Rust (programming language)

From Simple English Wikipedia, the free encyclopedia
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Rust is a programming language designed for systems, which are "software designed to provide a platform for other software".[1][2][3][4] It is or was used to write operating system and web browser components, services such as OpenDNS and Tor, and game engines. It was made by former Mozilla engineer Graydon Hoare.[5]

Software developer Graydon Hoare created Rust as a personal project while working at Mozilla Research in 2006. Mozilla officially sponsored the project in 2009. Since the first stable release in May 2015, Rust has been adopted by companies including Amazon, Discord, Dropbox, Facebook (Meta), Google (Alphabet), and Microsoft.

Applications[change | change source]

Examples[change | change source]

Here is a hello world program in Rust.

// Define entry point.
fn main() {
    // Writes to the output.
    println!("Hello world!");

Here is an example of how to declare a variable, change its value and print its value to the console.

// Define entry point.
fn main() {
    // Assign the value 5 to the variable called x.
    // In Rust, by default, all variables are immutable, which means that their values can't be changed.
    // To make a variable mutable, put the `mut` keyword after the `let` keyword.
    let mut x = 5;

    x = 2;

    // Writes the value of x to the output. 
    println!("{}", x);

Here is an example of using `if`, `else if` and `else` conditionals in Rust.

// Define entry point.
fn main() {
    let x = 5;

    // In Rust, conditions don't have to be in parentheses.
    if x == 5 {
        println!("It's five!");
    } else if x > 5 {
        println!("It's larger than five!");
    } else {
        println!("It isn't equal to five, nor is bigger than five.");

Here is an example of loops in Rust.

// Define entry point.
fn main() {
    let mut counter = 0;

    // Here is a `while` loop.
    while counter < 5 {
        // some code
        counter += 1;

    // Here is a `for` loop.
    for i in 1..10 {
        println!("{}", i); // Prints numbers from 1 up to 9.
    let condition = false;

    // Here is a `loop` loop.
    loop {
        // some code
        if condition {

Here is an example of functions in Rust.

// Define entry point.
fn main() {
    // To specify a data type of a variable, write a colon after the variable name and choose a data type.
    // u8 is a unsigned 8-bit integer, ranging from 0 to 255.
    let x: u8 = 5;
    let y: u8 = 2;

    // Writes the sum of the variables x and y to the console..
    println!("{}", sum(x, y));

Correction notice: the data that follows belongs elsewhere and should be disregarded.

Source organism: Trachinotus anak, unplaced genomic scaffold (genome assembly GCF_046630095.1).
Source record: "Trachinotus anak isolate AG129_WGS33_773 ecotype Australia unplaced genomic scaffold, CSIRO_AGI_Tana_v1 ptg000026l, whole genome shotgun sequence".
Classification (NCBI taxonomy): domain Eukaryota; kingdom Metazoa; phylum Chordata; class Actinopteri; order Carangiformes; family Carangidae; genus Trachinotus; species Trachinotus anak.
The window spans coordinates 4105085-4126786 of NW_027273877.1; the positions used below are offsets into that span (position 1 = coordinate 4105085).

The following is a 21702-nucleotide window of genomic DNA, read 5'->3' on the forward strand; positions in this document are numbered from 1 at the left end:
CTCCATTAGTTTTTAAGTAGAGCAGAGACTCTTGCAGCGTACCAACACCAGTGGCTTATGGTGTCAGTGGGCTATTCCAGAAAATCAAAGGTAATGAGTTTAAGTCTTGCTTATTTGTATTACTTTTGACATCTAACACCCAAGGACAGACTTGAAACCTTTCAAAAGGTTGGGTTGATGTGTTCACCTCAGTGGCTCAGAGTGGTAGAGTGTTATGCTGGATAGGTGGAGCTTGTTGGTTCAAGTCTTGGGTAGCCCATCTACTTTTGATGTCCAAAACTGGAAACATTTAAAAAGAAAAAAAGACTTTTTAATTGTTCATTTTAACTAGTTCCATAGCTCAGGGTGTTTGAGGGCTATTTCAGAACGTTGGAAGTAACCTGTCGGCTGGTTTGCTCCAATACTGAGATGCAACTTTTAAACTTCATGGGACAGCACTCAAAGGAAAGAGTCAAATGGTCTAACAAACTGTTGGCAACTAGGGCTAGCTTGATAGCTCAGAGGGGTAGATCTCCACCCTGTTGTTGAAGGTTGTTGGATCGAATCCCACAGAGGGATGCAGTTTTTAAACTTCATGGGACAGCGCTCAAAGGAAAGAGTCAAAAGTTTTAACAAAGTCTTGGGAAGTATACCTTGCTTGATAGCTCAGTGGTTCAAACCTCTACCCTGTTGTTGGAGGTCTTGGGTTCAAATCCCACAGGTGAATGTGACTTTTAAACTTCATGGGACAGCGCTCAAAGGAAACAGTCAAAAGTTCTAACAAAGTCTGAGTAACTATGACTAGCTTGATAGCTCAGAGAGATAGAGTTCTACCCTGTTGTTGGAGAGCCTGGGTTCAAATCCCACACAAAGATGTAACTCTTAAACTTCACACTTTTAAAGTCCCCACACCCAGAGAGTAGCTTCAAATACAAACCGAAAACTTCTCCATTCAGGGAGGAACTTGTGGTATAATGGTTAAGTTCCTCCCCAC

In Rust, functions are declared with the `fn` keyword. Parameters are put into the parantheses.
The return type is put after the parantheses and hyphen and right angle-bracket.
If the expression is the last in the function body, it doesn't require a `return` keyword and a semicolon.

fn sum(x: i32, y: i32) -> i32 {
    x + y

References[change | change source]

  1. Klabnik, S., & Nichols, C. (2019). The Rust Programming Language (Covers Rust 2018). No Starch Press.
  2. Blandy, J. (2015). The Rust Programming Language: Fast, Safe, and Beautiful. O'Reilly Media, Inc..
  3. Naugler, D. (2018). An introduction to Rust programming. Journal of Computing Sciences in Colleges, 33(5), 97-97.
  4. Arbuckle, D. (2018). Rust Quick Start Guide: The Easiest Way to Learn Rust Programming. Packt Publishing Ltd.
  5. "The Rust Language | Lambda the Ultimate". Retrieved 2021-04-14.
  6. Blanco-Cuaresma, S., & Bolmont, E. (2016). What can the programming language Rust do for astrophysics?. Proceedings of the International Astronomical Union, 12(S325), 341-344.
  7. Holk, E., Pathirage, M., Chauhan, A., Lumsdaine, A., & Matsakis, N. D. (2013, May). GPU programming in rust: Implementing high-level abstractions in a systems-level language. In 2013 IEEE International Symposium on Parallel & Distributed Processing, Workshops and Phd Forum (pp. 315-324). IEEE.
  8. Hansen, A., & Lewis, M. C. (2016). The Case for N-Body Simulations in Rust. In Proceedings of the International Conference on Scientific Computing (CSC) (p. 3). The Steering Committee of The World Congress in Computer Science, Computer Engineering and Applied Computing (WorldComp).
  9. Antelmi, A., Cordasco, G., D’Auria, M., De Vinco, D., Negro, A., & Spagnuolo, C. (2019, October). On Evaluating Rust as a Programming Language for the Future of Massive Agent-Based Simulations. In Asian Simulation Conference (pp. 15-28). Springer, Singapore.
  10. Blanco-Cuaresma, S., & Bolmont, E. (2017). Studying tidal effects in planetary systems with Posidonius. A N-body simulator written in Rust. arXiv preprint arXiv:1712.01281.